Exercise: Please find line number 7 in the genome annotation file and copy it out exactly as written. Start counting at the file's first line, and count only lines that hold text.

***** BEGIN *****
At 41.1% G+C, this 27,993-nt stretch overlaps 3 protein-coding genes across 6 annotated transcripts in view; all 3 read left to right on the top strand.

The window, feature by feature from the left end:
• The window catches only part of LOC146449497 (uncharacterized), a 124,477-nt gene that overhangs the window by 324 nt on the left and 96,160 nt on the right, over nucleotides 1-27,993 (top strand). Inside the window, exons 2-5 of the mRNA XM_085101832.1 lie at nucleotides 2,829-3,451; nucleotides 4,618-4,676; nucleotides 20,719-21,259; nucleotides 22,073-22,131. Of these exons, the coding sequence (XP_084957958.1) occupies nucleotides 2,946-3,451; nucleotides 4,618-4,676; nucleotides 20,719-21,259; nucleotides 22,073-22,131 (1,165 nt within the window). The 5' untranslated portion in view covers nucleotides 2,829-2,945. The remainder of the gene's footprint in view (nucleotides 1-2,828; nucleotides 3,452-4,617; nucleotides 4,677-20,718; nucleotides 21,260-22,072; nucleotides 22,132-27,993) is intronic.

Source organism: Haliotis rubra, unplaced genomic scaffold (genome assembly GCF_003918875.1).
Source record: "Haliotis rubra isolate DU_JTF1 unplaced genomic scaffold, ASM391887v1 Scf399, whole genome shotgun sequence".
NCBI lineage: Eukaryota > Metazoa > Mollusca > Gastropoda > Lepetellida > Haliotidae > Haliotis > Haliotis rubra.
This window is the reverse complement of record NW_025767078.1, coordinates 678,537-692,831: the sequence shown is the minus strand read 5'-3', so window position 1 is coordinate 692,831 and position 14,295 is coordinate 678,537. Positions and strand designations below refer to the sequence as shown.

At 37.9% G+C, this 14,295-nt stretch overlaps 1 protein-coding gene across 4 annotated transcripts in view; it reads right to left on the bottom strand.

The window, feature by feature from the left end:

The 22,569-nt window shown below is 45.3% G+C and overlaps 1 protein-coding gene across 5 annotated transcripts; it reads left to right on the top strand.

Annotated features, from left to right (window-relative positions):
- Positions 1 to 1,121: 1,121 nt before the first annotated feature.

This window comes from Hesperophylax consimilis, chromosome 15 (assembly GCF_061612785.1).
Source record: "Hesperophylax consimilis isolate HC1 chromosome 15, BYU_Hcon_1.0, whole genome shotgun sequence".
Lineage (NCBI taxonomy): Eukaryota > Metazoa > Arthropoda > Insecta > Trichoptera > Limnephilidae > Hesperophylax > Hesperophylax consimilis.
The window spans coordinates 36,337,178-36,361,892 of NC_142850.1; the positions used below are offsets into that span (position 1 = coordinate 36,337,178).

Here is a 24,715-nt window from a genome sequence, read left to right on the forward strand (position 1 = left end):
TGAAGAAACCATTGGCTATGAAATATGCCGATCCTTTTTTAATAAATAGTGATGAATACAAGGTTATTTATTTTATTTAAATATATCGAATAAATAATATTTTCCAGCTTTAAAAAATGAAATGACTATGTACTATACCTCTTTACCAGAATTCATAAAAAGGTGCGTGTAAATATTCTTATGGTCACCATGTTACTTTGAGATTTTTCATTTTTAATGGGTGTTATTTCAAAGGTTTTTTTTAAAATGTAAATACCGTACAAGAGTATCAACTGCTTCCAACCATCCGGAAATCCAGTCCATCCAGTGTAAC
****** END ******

This window is the reverse complement of record NW_025767078.1, coordinates 678,537-692,831: the sequence shown is the minus strand read 5'-3', so window position 1 is coordinate 692,831 and position 14,295 is coordinate 678,537. Positions and strand designations below refer to the sequence as shown.